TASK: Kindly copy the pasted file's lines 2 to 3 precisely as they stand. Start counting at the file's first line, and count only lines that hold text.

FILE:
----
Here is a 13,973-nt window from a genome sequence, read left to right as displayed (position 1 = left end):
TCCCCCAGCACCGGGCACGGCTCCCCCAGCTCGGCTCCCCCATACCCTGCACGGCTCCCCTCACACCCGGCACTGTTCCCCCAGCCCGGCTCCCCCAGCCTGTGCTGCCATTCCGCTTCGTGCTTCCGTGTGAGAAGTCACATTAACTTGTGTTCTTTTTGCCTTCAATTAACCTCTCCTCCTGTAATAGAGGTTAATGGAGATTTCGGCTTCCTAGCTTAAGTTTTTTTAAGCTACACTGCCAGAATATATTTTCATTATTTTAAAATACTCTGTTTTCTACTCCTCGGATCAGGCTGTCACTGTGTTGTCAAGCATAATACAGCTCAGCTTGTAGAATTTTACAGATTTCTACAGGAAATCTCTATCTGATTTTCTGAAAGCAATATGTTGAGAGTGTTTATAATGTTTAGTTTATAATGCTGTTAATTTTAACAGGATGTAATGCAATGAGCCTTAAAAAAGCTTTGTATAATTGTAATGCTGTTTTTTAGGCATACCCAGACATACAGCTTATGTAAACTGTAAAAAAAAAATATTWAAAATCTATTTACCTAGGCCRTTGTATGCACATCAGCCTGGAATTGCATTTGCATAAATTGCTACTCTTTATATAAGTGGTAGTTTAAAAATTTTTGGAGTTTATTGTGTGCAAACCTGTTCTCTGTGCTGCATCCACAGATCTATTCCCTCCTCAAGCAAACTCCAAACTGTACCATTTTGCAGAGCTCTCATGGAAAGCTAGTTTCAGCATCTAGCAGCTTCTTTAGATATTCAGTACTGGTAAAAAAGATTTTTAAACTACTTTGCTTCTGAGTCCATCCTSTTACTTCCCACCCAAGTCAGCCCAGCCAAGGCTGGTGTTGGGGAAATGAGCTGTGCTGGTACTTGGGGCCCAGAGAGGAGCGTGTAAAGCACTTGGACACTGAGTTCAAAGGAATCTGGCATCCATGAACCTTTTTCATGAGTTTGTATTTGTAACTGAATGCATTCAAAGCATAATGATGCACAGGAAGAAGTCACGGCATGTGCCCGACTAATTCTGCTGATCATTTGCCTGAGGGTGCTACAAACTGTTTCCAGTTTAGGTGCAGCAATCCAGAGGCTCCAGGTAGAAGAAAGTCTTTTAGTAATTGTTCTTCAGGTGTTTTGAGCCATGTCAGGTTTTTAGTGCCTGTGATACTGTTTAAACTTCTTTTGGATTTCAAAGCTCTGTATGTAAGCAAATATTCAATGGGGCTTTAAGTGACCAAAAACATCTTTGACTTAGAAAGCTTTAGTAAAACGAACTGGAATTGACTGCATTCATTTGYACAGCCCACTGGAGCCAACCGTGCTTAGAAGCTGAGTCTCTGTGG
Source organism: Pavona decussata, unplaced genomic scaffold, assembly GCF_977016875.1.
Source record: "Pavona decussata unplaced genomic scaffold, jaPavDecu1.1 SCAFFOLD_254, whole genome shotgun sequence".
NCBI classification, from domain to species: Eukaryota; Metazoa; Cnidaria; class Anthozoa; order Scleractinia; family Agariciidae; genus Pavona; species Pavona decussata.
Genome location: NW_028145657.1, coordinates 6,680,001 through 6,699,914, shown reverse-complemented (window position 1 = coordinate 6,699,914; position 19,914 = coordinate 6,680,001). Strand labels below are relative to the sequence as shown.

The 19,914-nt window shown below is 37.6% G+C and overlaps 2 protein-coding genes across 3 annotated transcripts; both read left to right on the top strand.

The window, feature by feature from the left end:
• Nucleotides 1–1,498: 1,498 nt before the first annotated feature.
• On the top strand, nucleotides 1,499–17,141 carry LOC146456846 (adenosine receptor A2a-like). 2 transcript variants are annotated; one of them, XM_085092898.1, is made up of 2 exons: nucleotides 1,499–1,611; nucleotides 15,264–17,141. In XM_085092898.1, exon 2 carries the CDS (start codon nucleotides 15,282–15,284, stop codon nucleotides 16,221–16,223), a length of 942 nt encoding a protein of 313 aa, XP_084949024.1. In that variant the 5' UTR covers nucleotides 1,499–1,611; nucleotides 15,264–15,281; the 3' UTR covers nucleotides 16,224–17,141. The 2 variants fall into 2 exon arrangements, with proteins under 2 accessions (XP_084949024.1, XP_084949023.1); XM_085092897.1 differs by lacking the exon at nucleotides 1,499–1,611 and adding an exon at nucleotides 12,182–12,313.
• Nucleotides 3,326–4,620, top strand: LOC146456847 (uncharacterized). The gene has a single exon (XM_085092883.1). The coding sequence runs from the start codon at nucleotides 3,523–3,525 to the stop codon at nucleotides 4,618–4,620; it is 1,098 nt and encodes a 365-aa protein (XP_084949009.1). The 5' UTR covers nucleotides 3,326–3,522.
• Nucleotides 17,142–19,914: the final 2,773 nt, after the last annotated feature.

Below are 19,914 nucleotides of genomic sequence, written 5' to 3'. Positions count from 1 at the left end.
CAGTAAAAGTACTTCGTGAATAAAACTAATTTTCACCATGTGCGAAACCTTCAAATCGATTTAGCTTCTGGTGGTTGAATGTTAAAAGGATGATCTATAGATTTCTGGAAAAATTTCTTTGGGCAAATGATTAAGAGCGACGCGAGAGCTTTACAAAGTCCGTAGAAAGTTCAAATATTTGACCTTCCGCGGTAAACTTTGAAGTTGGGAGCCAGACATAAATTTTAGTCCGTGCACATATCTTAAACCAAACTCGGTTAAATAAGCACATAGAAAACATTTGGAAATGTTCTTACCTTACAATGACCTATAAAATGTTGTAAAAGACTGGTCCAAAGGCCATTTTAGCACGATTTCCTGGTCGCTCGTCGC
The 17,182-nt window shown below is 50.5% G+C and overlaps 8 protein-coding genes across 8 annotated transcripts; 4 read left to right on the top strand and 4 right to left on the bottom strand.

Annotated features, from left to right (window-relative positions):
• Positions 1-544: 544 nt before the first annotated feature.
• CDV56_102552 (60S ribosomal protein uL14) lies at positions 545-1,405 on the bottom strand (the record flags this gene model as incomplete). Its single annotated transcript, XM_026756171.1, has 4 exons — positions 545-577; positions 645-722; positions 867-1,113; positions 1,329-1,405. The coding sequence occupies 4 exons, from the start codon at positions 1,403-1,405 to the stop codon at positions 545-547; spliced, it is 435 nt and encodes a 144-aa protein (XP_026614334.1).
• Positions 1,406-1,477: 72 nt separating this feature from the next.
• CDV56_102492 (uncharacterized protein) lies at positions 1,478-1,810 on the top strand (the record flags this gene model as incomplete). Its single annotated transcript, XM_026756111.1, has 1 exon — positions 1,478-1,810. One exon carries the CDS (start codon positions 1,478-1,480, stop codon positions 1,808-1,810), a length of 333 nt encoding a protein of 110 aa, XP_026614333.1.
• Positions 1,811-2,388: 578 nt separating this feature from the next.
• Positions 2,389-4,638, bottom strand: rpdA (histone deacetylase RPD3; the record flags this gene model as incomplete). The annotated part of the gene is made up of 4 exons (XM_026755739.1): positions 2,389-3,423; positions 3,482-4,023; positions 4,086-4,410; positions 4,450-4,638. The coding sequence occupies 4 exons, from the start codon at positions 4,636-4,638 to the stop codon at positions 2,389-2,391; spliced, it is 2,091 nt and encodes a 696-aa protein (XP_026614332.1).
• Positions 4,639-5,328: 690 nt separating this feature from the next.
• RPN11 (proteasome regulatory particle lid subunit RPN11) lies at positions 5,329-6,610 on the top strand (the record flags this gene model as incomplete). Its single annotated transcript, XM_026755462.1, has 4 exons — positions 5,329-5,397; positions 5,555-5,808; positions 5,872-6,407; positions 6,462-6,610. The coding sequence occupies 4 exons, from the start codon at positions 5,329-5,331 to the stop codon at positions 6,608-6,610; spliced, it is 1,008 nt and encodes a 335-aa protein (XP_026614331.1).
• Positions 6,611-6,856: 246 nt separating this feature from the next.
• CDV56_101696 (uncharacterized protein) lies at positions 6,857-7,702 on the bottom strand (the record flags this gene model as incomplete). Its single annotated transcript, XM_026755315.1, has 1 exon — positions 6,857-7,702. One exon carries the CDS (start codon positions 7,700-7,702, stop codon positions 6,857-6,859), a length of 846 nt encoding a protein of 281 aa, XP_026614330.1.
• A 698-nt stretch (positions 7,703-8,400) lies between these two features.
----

TCCCCCAGCACCGGGCACGGCTCCCCCAGCTCGGCTCCCCCATACCCTGCACGGCTCCCCTCACACCCGGCACTGTTCCCCCAGCCCGGCTCCCCCAGCCTGTGCTGCCATTCCGCTTCGTGCTTCCGTGTGAGAAGTCACATTAACTTGTGTTCTTTTTGCCTTCAATTAACCTCTCCTCCTGTAATAGAGGTTAATGGAGATTTCGGCTTCCTAGCTTAAGTTTTTTTAAGCTACACTGCCAGAATATATTTTCATTATTTTAAAATACTCTGTTTTCTACTCCTCGGATCAGGCTGTCACTGTGTTGTCAAGCATAATACAGCTCAGCTTGTAGAATTTTACAGATTTCTACAGGAAATCTCTATCTGATTTTCTGAAAGCAATATGTTGAGAGTGTTTATAATGTTTAGTTTATAATGCTGTTAATTTTAACAGGATGTAATGCAATGAGCCTTAAAAAAGCTTTGTATAATTGTAATGCTGTTTTTTAGGCATACCCAGACATACAGCTTATGTAAACTGTAAAAAAAAAATATTWAAAATCTATTTACCTAGGCCRTTGTATGCACATCAGCCTGGAATTGCATTTGCATAAATTGCTACTCTTTATATAAGTGGTAGTTTAAAAATTTTTGGAGTTTATTGTGTGCAAACCTGTTCTCTGTGCTGCATCCACAGATCTATTCCCTCCTCAAGCAAACTCCAAACTGTACCATTTTGCAGAGCTCTCATGGAAAGCTAGTTTCAGCATCTAGCAGCTTCTTTAGATATTCAGTACTGGTAAAAAAGATTTTTAAACTACTTTGCTTCTGAGTCCATCCTSTTACTTCCCACCCAAGTCAGCCCAGCCAAGGCTGGTGTTGGGGAAATGAGCTGTGCTGGTACTTGGGGCCCAGAGAGGAGCGTGTAAAGCACTTGGACACTGAGTTCAAAGGAATCTGGCATCCATGAACCTTTTTCATGAGTTTGTATTTGTAACTGAATGCATTCAAAGCATAATGATGCACAGGAAGAAGTCACGGCATGTGCCCGACTAATTCTGCTGATCATTTGCCTGAGGGTGCTACAAACTGTTTCCAGTTTAGGTGCAGCAATCCAGAGGCTCCAGGTAGAAGAAAGTCTTTTAGTAATTGTTCTTCAGGTGTTTTGAGCCATGTCAGGTTTTTAGTGCCTGTGATACTGTTTAAACTTCTTTTGGATTTCAAAGCTCTGTATGTAAGCAAATATTCAATGGGGCTTTAAGTGACCAAAAACATCTTTGACTTAGAAAGCTTTAGTAAAACGAACTGGAATTGACTGCATTCATTTGYACAGCCCACTGGAGCCAACCGTGCTTAGAAGCTGAGTCTCTGTGG
Source organism: Pavona decussata, unplaced genomic scaffold, assembly GCF_977016875.1.